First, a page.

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Date: Wednesday, 30 Jul 2014 04:25
by Michael Dorf

As I post these thoughts, there is no ceasefire in place to stop the immediate bloodshed in Gaza and Israel, much less any apparent progress towards resolving the larger conflict. But, as with my most recent post inspired by the latest outbreak of violence, I am going to address a general issue it raises, rather than assess the current situation or the broader conflict. I realize that in treating a very real tragedy as merely the insipiration for an intellectual discourse, I risk coming across as detached or unfeeling, so let me assure readers that I take very seriously both Israel's security concerns and the devastation in Gaza. As with my last post on the current Israel/Hamas conflict, I want to discourage comments on topics other than the one I address here, and to announce in advance that I won't respond to any such off-topic comments.

With that warning/disclaimer out of the way, I come to the question that concerns me: Can we learn anything about the human shields question in international humanitarian law (IHL) by looking at domestic criminal law?

The issue is inspired by a question that I bracketed in my last post on civilian casualties: If Force A uses human shields, does that affect the determination of whether Force B's use of force against A is proportionate (and thus legal)? Israel says that Hamas deliberately embeds itself in the civilian population, storing and launching rockets from, and digging tunnels under schools, hospitals, and mosques, as well as preventing some Gaza civilians from heeding Israeli warnings to evacuate targeted buildings--and that therefore, the proportion of civilian casualties from Israel's attacks on Hamas should be permissible even if that proportion is higher than the threshold that would lead to the conclusion that Israel would be violating the proportionality norm absent the deliberate use of human shields.

One could contest various premises here. For one thing, Hamas is not exactly the government of a country, and so the application of IHL to it is open to question. Nor is it entirely clear that IHL, as opposed to the stricter norms applicable to occupying forces, applies to Israel with respect to Gaza. Although Israel dismantled all of its Gaza settlements in 2005, Gaza remains subject to considerable Israeli (and also Egyptian) control. In addition, Hamas and others argue that the population density of Gaza, rather than its deliberate policies, are mostly responsible for the high civilian casualty rates.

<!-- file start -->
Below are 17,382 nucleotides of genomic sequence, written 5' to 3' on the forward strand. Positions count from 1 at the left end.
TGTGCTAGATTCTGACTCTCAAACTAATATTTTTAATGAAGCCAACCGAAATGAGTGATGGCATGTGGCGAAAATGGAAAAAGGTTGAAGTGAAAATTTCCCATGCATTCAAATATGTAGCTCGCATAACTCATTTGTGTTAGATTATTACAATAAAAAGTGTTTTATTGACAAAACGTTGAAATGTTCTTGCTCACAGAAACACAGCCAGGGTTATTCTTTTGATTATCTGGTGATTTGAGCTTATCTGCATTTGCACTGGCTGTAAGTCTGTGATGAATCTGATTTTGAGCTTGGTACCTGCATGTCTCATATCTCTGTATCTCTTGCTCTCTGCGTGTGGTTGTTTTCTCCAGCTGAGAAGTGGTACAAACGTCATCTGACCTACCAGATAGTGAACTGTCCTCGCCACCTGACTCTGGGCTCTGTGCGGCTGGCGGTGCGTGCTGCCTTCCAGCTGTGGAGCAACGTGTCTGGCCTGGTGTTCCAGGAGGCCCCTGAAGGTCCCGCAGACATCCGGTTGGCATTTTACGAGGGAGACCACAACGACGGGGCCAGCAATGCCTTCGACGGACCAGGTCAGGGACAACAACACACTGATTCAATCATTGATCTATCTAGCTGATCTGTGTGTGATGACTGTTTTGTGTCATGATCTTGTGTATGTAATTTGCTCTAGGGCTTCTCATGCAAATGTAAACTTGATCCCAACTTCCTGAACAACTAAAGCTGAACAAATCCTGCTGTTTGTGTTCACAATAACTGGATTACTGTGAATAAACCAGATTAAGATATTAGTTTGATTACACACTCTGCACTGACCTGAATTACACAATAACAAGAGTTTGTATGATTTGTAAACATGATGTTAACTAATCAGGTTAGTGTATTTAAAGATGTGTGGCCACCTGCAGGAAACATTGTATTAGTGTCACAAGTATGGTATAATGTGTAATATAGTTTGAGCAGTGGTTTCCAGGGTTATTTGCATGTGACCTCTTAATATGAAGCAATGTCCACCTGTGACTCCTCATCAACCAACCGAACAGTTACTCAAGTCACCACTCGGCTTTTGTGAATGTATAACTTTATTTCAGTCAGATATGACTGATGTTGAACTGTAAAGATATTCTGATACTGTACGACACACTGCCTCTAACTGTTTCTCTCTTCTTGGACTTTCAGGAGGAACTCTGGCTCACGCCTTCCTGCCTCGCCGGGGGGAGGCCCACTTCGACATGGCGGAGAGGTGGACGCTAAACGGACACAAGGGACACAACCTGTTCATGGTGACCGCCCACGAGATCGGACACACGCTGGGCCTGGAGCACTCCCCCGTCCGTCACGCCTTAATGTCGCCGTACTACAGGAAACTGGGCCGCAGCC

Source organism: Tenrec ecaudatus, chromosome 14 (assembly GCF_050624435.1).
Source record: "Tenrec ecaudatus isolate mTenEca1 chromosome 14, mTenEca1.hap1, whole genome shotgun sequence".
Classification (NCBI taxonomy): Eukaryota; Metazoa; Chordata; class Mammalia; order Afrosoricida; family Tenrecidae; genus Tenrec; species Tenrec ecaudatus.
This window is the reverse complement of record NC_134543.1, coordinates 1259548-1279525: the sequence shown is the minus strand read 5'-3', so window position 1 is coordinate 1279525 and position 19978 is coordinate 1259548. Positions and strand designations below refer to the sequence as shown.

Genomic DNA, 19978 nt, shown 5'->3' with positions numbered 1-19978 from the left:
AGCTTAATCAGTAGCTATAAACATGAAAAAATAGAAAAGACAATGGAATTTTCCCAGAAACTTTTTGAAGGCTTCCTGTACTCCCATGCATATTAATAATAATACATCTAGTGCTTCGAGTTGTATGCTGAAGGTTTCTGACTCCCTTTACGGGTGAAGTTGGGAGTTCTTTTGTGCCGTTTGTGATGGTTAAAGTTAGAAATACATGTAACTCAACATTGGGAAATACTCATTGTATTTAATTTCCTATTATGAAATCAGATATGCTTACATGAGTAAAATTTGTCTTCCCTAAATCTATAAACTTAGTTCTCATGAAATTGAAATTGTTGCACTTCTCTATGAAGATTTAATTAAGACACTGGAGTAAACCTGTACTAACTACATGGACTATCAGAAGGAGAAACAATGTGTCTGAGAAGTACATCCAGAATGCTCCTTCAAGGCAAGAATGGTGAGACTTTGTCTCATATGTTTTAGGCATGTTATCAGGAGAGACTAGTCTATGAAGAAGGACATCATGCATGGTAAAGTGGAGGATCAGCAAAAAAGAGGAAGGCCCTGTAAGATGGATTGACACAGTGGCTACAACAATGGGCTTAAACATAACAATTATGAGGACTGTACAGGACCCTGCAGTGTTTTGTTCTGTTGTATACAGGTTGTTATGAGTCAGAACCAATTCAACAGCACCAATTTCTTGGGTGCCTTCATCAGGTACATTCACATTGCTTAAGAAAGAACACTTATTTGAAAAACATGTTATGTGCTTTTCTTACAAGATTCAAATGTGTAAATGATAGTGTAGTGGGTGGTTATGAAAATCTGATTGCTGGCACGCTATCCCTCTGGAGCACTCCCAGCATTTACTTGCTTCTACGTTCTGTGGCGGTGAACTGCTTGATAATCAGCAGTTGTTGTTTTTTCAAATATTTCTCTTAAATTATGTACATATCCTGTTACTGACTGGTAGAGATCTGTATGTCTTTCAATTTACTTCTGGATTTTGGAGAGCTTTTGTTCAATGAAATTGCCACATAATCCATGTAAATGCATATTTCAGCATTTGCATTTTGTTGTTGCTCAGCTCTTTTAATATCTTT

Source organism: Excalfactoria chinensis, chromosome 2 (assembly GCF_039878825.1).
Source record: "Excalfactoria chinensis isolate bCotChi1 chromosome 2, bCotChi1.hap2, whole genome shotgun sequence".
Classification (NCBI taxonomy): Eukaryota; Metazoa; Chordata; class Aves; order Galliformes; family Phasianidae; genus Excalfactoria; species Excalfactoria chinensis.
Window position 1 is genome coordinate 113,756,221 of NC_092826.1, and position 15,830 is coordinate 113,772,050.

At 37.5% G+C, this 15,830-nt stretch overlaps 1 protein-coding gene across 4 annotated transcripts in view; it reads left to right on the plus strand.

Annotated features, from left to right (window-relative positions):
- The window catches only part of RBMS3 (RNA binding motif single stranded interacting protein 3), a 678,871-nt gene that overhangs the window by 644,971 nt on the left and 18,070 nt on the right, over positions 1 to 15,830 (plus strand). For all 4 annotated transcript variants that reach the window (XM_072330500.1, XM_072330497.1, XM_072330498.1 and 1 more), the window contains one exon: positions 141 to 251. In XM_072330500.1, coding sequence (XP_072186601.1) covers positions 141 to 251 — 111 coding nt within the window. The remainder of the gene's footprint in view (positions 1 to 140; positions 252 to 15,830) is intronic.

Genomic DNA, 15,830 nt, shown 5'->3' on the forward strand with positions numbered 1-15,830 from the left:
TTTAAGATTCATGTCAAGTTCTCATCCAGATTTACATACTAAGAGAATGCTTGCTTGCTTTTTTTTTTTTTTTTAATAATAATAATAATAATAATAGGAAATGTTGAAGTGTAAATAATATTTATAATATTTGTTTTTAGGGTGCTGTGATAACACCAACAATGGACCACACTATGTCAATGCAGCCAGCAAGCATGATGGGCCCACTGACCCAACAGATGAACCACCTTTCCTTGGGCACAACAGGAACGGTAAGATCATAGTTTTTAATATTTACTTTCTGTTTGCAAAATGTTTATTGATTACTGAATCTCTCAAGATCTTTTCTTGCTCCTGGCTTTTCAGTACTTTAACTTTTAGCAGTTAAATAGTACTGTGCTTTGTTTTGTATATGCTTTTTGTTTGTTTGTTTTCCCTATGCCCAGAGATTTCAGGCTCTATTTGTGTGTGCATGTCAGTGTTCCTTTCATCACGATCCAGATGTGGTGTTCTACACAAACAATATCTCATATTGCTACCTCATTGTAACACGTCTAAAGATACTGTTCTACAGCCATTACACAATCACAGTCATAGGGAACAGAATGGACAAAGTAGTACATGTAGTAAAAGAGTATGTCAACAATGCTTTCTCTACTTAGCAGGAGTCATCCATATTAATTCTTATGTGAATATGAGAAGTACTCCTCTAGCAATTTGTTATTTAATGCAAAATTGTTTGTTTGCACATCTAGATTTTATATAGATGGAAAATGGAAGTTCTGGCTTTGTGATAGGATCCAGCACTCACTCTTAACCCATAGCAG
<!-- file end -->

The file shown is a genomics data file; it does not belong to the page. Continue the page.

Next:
These and other issues would need to be addressed in any assessment of war crimes liability for Hamas and/or Israel, but I'm going to put them aside here to focus on a general issue that arises in many asymmetrical conflicts: Does the measure of proportionality in determining the lawfulness of attacks that foreseeably lead to collateral civilian casualties change when the enemy uses civilians as human shields? (There is some disagreement about what exactly it means for a force to use human shields, but I use the term loosely to refer to any actions deliberately undertaken to ensure that attacks by the enemy on military targets will likely result in substantial civilian casualties.)

Since writing my last post, I did a bit of research and came to the conclusion that IHL is not fully determinate on the question, but is probably best read as not changing its definition of proportionality based on the use of human shields by the enemy. The basic idea appears to be that war crimes by one side don't justify war crimes by the other.

That logic has been questioned. For example, a Student Note in the 2012 Vanderbilt Journal of Transnational Law argues that IHL should give the attacking side the right to disregard human shields entirely, on the ground that this approach, if followed consistently, would reduce the incentive for the enemy to use human shields in the first place. For what it's worth, I think that's probably wrong even on its own terms. Even if foreseeably killing unlimited numbers of human shields were lawful under IHL, many countries would refrain from doing so out of moral and/or public relations considersations, and so there would remain an incentive for the other side in a conflict to use human shields.